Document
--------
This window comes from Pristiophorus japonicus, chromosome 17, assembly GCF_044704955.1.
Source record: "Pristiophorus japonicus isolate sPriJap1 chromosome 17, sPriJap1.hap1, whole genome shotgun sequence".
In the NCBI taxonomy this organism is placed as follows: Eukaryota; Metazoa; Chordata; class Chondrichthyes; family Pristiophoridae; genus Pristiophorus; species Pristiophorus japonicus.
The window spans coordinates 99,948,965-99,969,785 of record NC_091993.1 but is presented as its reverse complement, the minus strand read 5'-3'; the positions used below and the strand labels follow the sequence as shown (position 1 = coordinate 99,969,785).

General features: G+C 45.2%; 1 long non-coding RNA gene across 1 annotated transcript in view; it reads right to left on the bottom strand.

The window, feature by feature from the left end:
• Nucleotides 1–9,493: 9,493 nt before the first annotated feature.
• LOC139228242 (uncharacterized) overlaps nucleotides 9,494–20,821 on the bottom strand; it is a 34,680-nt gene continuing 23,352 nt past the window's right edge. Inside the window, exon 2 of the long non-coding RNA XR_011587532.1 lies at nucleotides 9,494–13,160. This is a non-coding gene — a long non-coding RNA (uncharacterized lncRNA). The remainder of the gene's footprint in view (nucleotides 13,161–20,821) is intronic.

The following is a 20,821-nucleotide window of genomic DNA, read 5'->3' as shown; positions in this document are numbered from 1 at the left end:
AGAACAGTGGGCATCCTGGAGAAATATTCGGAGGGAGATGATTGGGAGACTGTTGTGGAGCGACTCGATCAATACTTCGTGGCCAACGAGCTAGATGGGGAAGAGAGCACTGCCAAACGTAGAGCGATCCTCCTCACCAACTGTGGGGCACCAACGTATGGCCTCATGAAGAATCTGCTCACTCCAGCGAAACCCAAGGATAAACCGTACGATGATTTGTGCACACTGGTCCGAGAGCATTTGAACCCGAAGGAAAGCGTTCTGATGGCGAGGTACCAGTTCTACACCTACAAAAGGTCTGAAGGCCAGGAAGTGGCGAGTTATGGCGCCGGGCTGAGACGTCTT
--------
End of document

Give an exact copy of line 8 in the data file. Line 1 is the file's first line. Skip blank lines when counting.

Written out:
• LOC139228242 (uncharacterized) overlaps nucleotides 9,494–20,821 on the bottom strand; it is a 34,680-nt gene continuing 23,352 nt past the window's right edge. Inside the window, exon 2 of the long non-coding RNA XR_011587532.1 lies at nucleotides 9,494–13,160. This is a non-coding gene — a long non-coding RNA (uncharacterized lncRNA). The remainder of the gene's footprint in view (nucleotides 13,161–20,821) is intronic.